Review: Radcliffe's riveting recital resonates with fellow musicians
Published: Monday, October 29, 2012
Updated: Tuesday, October 30, 2012 19:10
The UTM Department of Music presented the Senior Percussion Recital of Micaiah Radcliffe on Sunday, Oct. 21. Radcliffe is a music major, focusing on Music Education, and his recital was for partial fulfillment of his degree.
Radcliffe started his recital with a rendition of Michael Buritt’s Fermo performed on the marimba, which was an exciting and entertaining way to start out his performance. It was a well-received piece by the audience, as well as Radcliffe, which showed in his demeanor after his performance.
Radcliffe’s next piece was N. Scott Robinson’s Shaken, Not Stirred on the riqq, which is an Arabic tambourine. The piece was a suave and crisp piece, which showcased Radcliffe’s talent and his outstanding rhythm. This piece captured the audience with everyone subconsciously trying to keep beat.
The three-movement piece Bushido by John Wilmarth was Radcliffe’s next rendition performed on the timpani. The movements crescendoed with intensity from the first movement of Jin (benevolence) to the second movement of Meiyo (honor and glory) to the third movement of Yu (courage). Radcliffe conveyed power and energy with his use of the timpani.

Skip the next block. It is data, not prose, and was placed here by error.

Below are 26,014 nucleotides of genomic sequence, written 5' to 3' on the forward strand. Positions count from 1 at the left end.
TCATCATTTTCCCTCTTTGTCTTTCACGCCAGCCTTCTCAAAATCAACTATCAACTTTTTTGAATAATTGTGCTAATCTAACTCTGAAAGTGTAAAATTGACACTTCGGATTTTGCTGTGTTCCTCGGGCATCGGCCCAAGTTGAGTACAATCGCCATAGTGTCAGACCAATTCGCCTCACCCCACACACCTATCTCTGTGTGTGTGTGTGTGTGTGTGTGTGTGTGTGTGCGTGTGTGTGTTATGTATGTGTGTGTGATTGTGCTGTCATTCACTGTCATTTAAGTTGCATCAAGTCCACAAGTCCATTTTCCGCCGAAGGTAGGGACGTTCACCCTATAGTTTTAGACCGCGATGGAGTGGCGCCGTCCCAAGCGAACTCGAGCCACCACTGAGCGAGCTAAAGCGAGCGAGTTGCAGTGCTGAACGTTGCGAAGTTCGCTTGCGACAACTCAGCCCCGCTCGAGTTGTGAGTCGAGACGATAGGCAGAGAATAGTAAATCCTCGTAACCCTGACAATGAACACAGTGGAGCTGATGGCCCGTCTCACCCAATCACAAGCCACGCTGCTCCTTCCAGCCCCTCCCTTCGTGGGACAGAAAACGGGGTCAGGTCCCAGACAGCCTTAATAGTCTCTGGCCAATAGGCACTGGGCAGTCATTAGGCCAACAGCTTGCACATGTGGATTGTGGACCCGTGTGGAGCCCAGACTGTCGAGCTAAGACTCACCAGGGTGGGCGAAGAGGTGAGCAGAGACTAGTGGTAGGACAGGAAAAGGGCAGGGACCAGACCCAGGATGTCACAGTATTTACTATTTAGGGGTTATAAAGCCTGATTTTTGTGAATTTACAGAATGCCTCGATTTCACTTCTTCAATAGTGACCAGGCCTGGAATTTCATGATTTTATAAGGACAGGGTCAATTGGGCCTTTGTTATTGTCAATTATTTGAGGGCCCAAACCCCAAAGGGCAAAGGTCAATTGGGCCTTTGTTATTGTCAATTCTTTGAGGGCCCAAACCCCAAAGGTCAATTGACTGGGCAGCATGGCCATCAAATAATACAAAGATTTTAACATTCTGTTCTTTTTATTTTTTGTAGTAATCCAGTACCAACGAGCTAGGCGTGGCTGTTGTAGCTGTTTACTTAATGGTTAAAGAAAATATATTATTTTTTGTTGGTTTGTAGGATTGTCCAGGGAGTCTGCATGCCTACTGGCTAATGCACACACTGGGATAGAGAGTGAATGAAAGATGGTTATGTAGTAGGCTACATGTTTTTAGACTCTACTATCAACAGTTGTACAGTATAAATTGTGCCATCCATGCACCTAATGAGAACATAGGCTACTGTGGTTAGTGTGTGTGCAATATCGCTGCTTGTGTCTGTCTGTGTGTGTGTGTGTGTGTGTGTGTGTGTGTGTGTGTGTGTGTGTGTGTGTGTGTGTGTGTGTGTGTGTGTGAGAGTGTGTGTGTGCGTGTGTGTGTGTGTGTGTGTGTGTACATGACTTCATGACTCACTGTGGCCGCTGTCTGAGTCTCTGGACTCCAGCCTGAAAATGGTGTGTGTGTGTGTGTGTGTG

His next piece, Mark Glentworth’s Blues for Gilbert, was dedicated to his grandmother. The piece was performed on the vibraphone. This piece captivated the audience with its intricate and delicate melody and emotions emanating from Radcliffe. The most touching moment of the recital came when Radcliffe hugged his grandmother as he finished, while she was wiping away tears.
After thanking his family, friends, the women’s fraternity, Sigma Alpha Iota for their help ushering his recital, Phi Mu Alpha Sinfonia, for being there for him and Dr. Julie Hill, Radcliffe performed his last piece, Mudra by Bob Becker. The piece was a compilation piece that involved other students Kerry Durso, Katie McClain, Josh Spaulding and Rachel Steiner who accompanied him on the marimbas.
After watching Radcliffe while he performed this piece, it was obvious of his passion and dedication to his music. It also showed his diversity and talent in being able to play the marimba, snare drum, as well as conduct all in one piece. The audience recognized this as well by applauding him for callbacks after almost every piece, and even asking for two callbacks at the end.
Micaiah is a very talented young man who has a great future ahead of him.